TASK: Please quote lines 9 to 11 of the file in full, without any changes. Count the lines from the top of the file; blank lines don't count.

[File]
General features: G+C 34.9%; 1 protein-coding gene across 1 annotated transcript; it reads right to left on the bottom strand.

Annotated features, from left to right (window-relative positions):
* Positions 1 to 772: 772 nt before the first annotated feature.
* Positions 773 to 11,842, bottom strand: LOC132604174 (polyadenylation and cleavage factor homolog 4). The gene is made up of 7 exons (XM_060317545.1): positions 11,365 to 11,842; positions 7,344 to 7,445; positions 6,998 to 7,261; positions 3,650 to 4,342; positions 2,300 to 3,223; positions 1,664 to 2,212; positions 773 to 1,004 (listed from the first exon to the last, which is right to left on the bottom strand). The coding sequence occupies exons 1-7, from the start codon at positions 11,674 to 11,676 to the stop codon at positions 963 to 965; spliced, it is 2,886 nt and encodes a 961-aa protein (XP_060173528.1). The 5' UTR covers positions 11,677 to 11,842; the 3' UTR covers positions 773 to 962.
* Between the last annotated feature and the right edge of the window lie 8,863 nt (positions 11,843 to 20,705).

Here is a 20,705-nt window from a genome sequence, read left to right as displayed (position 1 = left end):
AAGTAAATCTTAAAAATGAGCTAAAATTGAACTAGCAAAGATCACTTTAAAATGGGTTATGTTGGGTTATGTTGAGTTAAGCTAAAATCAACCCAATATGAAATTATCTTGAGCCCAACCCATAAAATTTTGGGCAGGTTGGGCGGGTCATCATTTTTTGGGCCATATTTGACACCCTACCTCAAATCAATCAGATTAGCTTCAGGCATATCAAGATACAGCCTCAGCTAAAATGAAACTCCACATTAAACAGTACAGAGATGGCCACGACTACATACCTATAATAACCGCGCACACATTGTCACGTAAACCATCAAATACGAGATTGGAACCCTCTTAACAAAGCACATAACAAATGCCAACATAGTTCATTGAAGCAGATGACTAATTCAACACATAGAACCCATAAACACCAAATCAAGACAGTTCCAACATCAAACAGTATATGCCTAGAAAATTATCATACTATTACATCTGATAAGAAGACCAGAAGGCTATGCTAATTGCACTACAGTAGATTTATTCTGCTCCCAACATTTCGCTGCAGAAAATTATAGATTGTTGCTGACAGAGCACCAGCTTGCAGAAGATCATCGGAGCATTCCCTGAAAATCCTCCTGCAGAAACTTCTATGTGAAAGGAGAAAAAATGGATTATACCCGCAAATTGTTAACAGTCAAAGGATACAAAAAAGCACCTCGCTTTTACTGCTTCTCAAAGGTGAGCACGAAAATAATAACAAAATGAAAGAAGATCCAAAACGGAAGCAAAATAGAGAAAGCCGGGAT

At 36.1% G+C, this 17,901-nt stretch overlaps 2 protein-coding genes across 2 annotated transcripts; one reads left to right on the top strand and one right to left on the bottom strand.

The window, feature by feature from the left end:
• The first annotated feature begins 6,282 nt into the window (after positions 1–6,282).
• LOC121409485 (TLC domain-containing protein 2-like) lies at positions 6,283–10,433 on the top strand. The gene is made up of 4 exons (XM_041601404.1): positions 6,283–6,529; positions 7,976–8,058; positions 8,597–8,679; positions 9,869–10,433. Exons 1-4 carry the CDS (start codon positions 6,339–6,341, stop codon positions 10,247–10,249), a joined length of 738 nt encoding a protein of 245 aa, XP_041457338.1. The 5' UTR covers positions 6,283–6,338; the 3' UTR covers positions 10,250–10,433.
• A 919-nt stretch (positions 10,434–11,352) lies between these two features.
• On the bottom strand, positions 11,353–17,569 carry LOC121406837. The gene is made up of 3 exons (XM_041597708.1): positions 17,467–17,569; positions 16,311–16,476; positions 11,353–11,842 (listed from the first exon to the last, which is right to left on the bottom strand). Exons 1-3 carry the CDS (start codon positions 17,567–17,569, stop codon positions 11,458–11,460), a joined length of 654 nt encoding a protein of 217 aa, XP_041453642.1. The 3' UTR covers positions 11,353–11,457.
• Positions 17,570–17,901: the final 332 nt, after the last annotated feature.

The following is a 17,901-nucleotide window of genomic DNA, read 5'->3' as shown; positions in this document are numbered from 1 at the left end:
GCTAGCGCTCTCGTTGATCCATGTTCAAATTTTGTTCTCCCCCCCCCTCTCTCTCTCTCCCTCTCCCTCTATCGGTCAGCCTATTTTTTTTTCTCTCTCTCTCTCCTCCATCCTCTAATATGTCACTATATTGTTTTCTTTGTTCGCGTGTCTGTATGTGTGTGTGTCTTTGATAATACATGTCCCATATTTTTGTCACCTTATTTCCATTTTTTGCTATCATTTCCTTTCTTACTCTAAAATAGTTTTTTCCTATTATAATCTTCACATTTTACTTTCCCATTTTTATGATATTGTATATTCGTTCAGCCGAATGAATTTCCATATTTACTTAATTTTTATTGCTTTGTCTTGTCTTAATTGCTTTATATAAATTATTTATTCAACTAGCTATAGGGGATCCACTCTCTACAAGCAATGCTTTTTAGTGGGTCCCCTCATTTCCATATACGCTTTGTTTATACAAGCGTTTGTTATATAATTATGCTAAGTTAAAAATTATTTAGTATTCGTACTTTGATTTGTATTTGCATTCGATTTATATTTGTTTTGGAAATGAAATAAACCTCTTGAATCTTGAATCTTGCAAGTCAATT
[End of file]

The window, feature by feature from the left end:
• The first annotated feature begins 6,282 nt into the window (after positions 1–6,282).
• LOC121409485 (TLC domain-containing protein 2-like) lies at positions 6,283–10,433 on the top strand. The gene is made up of 4 exons (XM_041601404.1): positions 6,283–6,529; positions 7,976–8,058; positions 8,597–8,679; positions 9,869–10,433. Exons 1-4 carry the CDS (start codon positions 6,339–6,341, stop codon positions 10,247–10,249), a joined length of 738 nt encoding a protein of 245 aa, XP_041457338.1. The 5' UTR covers positions 6,283–6,338; the 3' UTR covers positions 10,250–10,433.